Thank you, Drew, for your introduction and for providing me with the opportunity to welcome PSI operational experts to Foreign Affairs Canada and to say a few words. I’d like to congratulate you and your inter-departmental team for all the work you have put into making this meeting happen.
On behalf of the Canadian Government, I look forward to the contributions from everyone here this weekend.
Canada is pleased to be hosting this sixth PSI Operational Experts Working Group (OEWG) meeting and I am particularly proud of the partnership among Canadian departments that has defined Canada’s participation in the PSI since the start.
On the PSI operational side, it starts with Drew Robertson and his multi-disciplinary team at National Defence Headquarters.
Here at Foreign Affairs, our non-proliferation and disarmament experts and our legal experts have added their strong support to this process. Canada’s Security and Intelligence Service has also made a significant contribution and I look forward to their presentation later this morning.
We have also benefited from the input of our domestic enforcement colleagues from Public Safety and Emergency Preparedness, the Canadian Border Services Agency and legal experts from some 20 departments and agencies.
The contribution and efforts that all participants will make over the next two days - efforts to move the PSI forward - comes at a vital time.
Non-proliferation is an essential building block for international security. This building block, however, is now under pressure. Despite enormous achievements over the years in developing rules and institutions to ban weapons of mass destruction and to prevent proliferation, these weapons still threaten our security.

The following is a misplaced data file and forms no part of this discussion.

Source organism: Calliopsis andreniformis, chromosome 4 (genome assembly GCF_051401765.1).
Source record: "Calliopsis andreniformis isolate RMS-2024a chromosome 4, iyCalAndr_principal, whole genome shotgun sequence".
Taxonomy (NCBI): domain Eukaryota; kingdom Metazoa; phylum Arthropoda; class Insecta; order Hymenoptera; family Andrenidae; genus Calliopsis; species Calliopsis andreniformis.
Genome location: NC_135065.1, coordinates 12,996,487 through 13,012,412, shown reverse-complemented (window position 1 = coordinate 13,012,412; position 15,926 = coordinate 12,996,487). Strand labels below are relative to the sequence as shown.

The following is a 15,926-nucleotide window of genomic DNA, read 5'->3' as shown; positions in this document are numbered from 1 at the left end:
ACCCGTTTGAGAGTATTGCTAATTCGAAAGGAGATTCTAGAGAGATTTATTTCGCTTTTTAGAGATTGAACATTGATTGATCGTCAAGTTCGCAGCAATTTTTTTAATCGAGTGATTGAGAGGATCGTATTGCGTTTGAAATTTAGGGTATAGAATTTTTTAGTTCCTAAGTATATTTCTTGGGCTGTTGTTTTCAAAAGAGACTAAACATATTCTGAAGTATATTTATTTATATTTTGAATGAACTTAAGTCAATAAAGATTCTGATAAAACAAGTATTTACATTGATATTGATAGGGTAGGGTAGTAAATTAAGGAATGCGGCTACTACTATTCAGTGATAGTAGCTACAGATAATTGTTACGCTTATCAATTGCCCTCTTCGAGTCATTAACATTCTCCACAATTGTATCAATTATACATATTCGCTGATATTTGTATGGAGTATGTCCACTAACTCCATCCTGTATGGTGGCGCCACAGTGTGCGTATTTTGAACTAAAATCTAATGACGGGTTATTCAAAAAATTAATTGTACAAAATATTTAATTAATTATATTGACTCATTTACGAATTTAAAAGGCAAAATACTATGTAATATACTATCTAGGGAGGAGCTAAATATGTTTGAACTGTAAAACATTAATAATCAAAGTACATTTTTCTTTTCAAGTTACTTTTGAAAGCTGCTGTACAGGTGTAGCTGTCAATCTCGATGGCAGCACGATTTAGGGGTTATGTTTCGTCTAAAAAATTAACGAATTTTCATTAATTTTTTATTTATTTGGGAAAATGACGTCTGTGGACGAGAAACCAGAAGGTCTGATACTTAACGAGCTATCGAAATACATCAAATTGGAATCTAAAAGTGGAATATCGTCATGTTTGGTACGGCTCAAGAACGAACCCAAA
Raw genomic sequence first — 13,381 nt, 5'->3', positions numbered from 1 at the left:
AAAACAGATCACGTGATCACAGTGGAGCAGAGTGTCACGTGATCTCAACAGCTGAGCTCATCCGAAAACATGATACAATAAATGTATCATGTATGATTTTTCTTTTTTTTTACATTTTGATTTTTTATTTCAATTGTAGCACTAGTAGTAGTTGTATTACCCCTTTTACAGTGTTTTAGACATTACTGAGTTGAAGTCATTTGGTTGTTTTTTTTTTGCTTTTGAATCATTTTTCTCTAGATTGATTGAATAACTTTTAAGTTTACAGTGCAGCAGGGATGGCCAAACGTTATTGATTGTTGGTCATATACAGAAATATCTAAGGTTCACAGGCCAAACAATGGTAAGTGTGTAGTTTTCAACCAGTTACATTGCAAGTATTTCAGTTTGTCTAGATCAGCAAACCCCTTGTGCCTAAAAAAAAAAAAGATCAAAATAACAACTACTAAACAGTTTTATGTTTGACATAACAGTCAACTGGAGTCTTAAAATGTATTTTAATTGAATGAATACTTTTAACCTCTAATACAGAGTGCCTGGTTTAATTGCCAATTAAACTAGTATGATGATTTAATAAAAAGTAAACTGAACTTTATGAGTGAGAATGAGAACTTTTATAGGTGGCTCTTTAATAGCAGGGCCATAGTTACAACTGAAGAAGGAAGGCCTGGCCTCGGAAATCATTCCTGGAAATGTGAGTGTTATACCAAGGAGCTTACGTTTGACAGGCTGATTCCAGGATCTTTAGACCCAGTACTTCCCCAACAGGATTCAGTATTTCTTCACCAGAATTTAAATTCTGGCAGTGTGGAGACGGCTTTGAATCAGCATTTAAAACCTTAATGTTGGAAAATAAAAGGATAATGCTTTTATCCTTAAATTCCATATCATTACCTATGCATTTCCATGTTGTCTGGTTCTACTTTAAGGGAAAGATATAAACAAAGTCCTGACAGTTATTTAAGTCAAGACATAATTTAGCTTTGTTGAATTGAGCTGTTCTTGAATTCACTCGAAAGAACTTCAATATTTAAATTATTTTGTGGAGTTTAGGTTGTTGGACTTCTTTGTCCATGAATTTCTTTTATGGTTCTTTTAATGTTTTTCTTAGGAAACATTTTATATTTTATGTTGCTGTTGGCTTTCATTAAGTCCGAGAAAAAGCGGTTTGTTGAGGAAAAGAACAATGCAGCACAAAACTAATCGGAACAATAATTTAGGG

Despite near universal commitments to non-proliferation, arms control and disarmament, some countries have reneged on promises not to develop, acquire or transfer WMD.
Last month, Canada’s Minister for Foreign Affairs, Bill Graham, spoke to the Conference on Disarmament and reminded states why the international environment urgently demands our creativity and commitment.
He noted that for the first time in 35 years, a State has renounced the Non-Proliferation Treaty. North Korea’s actions are a threat to both its immediate neighbours and the international community at large; our collective response must be unequivocal and direct lest the wrong lessons be drawn by other proliferators.
In Lisbon, we heard a presentation on the AQ Khan network and have learned staggering information about the role Pakistan and North Korea in particular have played in supplying other countries with the means to develop WMD. Iran and Libya have both recently been found to have more advanced nuclear activities than anyone thought. We still have much to do to roll back this proliferation.
For Canada, the PSI is a powerful response to the commitment that this group - and many supporters within the international community - have made to address the proliferation challenge.
Other responses go hand in hand with our support for the Statement of Principles that underpin the PSI.
A huge effort is now underway to decommission and dispose safely of Russian nuclear and chemical weapons stockpiles through the Global Partnership Program that was developed at the Kananaskis Summit in 2002. Significant funds have been set aside for this work over the next ten years. Canada has committed up to 1 billion dollars. We are actively engaged on the ground in Russia in dealing with this Cold War legacy that must not be allowed to fall into the wrong hands.
New and important work in support of non-proliferation is being promoted through the G8 process in advance of the this year’s Sea Island Summit. The Global Partnership Program has new partners and is developing ideas to expand its reach in support of disarmament and non-proliferation.